Listen to the podcast "Five things we should take as seriously as Facebook" from the April 7, 2018 episode
Is China just playing us? Their very clever use of politically-targeted tariffs (like the one on soybeans...which puts the pinch directly on Iowa) raises an old question: Are they better at long-run planning because of their single-party state? After all, China has 100-year plans while we Americans have notoriously short attention spans.
While we are certainly too short-term-focused for our own good, don't mistake shortcuts to consensus (which a single-party state will get you) for good planning and good rationale.
But let's not sacrifice this opportunity -- an opportunity elevated to the forefront because of tariffs -- to lay some appropriate groundwork just because we're busy doing the my-team-beats-your-team stuff of petty politics. Dwight Eisenhower wrote that "The doctrine of opportunism, so often applicable in tactics, is a dangerous one to pursue in strategy". So the tactical opportunity of the moment opens the door for us to think more strategically for the future.
If I had to pick four or five epochal issues ahead of us, I'd look at:
- Artificial intelligence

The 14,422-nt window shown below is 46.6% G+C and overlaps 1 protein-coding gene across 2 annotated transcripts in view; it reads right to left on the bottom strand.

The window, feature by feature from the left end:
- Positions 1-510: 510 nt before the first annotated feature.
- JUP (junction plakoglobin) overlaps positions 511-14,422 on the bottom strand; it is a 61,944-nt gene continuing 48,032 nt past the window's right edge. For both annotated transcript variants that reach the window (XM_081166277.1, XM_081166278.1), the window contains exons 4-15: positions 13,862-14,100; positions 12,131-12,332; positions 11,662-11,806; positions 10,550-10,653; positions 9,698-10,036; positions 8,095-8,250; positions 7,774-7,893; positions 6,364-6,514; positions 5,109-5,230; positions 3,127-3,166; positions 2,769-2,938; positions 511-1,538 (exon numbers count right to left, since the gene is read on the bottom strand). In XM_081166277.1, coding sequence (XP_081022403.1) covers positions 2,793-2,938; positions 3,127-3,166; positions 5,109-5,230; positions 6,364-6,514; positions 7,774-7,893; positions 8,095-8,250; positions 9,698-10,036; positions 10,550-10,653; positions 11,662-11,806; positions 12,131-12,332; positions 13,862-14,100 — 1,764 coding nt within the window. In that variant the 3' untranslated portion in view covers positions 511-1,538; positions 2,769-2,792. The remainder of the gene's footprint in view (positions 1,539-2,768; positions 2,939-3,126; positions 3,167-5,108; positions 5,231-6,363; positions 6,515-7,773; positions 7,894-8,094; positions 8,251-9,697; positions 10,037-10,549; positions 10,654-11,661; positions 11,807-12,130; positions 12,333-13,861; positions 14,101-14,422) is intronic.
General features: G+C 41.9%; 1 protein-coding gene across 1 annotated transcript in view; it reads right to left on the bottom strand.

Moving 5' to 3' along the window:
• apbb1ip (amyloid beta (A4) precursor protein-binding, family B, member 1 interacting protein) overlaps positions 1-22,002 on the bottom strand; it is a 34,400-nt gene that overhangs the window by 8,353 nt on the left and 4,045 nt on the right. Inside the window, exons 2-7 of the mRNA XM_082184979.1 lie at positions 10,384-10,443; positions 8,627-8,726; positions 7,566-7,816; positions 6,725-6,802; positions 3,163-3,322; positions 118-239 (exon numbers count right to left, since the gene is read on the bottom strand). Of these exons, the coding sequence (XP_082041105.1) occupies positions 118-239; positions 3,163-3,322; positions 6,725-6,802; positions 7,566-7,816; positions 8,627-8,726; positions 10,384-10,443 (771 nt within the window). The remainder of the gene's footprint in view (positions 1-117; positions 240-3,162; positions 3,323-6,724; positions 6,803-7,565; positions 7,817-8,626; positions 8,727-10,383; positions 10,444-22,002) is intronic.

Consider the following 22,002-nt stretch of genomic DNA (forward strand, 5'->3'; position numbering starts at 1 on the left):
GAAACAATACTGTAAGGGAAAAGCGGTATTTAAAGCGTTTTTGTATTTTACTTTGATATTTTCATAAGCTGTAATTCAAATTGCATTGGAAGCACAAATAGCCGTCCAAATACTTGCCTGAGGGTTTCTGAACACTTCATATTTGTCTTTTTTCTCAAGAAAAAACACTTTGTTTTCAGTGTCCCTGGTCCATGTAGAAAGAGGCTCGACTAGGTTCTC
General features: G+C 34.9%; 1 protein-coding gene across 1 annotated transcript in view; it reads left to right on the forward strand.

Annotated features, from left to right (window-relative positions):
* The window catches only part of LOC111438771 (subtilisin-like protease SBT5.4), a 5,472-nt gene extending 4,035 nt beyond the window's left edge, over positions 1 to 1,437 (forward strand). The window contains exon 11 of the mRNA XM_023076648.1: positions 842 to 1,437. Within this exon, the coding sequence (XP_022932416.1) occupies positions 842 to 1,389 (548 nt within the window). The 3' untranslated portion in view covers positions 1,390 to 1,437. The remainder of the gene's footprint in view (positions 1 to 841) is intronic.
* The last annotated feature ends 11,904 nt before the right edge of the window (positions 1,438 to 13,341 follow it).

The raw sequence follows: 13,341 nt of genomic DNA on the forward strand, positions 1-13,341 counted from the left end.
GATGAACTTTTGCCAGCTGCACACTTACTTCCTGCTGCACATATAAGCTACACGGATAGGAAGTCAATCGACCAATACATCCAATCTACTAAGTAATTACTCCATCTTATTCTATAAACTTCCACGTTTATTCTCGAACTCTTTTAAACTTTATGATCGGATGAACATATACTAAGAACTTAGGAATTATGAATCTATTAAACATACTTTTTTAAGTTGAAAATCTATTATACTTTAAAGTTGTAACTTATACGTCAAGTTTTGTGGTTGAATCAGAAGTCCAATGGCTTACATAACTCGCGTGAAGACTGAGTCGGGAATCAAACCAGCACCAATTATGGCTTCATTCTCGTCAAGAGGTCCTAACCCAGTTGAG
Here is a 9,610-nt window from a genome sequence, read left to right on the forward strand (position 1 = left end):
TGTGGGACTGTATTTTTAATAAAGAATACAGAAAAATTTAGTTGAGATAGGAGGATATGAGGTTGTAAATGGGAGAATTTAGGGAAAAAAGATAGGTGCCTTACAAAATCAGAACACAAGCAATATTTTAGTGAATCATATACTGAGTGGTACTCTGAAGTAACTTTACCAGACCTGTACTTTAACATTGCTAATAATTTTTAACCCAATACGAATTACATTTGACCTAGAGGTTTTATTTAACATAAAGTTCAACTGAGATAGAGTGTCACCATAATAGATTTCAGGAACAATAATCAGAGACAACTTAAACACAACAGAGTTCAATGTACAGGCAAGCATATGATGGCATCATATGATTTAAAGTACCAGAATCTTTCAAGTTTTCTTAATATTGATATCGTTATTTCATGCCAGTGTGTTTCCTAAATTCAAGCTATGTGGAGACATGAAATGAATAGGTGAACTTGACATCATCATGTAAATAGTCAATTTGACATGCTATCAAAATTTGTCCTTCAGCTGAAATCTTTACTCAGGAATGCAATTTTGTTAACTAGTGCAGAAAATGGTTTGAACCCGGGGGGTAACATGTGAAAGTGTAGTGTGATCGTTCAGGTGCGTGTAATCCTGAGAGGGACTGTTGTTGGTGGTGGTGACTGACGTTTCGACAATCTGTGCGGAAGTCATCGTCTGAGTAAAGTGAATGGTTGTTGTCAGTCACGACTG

- Accelerated urbanization, both globally and locally
- Demographic shifts to an older population with fewer kids
- Biotechnology advancements from medicine to crop yields
None of those issues are for government alone. But every one of those issues will require rulemaking and sound public policy.
Who's making the rules? Who's making the technology? Does everyone involved have both an appreciation for the technical aspects as well as the humane ones? Each of these issues (and many others) depends a great deal upon technology, both in the broad sense as well as in the particular.
Specific types of technology -- like social media -- are getting extra attention right now. They deserve the scrutiny -- but we shouldn't stop with some Congressional hearings about Facebook. I will continue to criticize Facebook leadership until they "get it" that technology doesn't by itself result in a utopia. Connections are pretty value-neutral; what matters is why people are connecting, and what they do as a result of those connections. If I could ship every hardened neo-Nazi bigot, every violent anarchist, and every remorseless child abuser off to a deserted island somewhere with no contact with the outside world, I'd do it in a heartbeat. Nobody really gains from connecting with them.
Better technology isn't a good thing without better people, too. But even with better people, we're going to need better rules.
The people who put their anti-government sentiment above all other things need to be reminded that government is a tool, and like any tool it can be used either skillfully or not. But the "burn it all down" approach to things is no way to ensure that the tool gets used well. If we can't orient ourselves towards some of those long-run goals in addition to the shorter-run stuff that's inevitably going to divide us (but hopefully not deeply), then we're looking at learning some tough and painful lessons ahead.